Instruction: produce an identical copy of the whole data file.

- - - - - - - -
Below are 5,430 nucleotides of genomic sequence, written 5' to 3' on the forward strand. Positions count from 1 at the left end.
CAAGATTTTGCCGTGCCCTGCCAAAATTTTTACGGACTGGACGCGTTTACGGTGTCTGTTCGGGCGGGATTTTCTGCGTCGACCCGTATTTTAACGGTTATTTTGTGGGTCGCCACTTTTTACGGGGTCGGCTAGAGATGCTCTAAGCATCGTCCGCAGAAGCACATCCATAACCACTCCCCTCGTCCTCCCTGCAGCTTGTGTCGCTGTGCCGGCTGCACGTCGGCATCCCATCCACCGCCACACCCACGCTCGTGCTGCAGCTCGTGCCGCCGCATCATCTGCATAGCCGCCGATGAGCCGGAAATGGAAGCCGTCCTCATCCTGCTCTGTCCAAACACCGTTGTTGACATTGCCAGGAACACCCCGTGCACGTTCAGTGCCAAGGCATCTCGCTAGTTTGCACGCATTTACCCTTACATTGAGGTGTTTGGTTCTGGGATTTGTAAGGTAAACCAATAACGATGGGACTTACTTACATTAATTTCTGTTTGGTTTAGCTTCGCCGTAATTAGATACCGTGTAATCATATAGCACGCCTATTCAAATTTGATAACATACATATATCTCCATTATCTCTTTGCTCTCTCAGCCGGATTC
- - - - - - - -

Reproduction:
Below are 5,430 nucleotides of genomic sequence, written 5' to 3' on the forward strand. Positions count from 1 at the left end.
CAAGATTTTGCCGTGCCCTGCCAAAATTTTTACGGACTGGACGCGTTTACGGTGTCTGTTCGGGCGGGATTTTCTGCGTCGACCCGTATTTTAACGGTTATTTTGTGGGTCGCCACTTTTTACGGGGTCGGCTAGAGATGCTCTAAGCATCGTCCGCAGAAGCACATCCATAACCACTCCCCTCGTCCTCCCTGCAGCTTGTGTCGCTGTGCCGGCTGCACGTCGGCATCCCATCCACCGCCACACCCACGCTCGTGCTGCAGCTCGTGCCGCCGCATCATCTGCATAGCCGCCGATGAGCCGGAAATGGAAGCCGTCCTCATCCTGCTCTGTCCAAACACCGTTGTTGACATTGCCAGGAACACCCCGTGCACGTTCAGTGCCAAGGCATCTCGCTAGTTTGCACGCATTTACCCTTACATTGAGGTGTTTGGTTCTGGGATTTGTAAGGTAAACCAATAACGATGGGACTTACTTACATTAATTTCTGTTTGGTTTAGCTTCGCCGTAATTAGATACCGTGTAATCATATAGCACGCCTATTCAAATTTGATAACATACATATATCTCCATTATCTCTTTGCTCTCTCAGCCGGATTC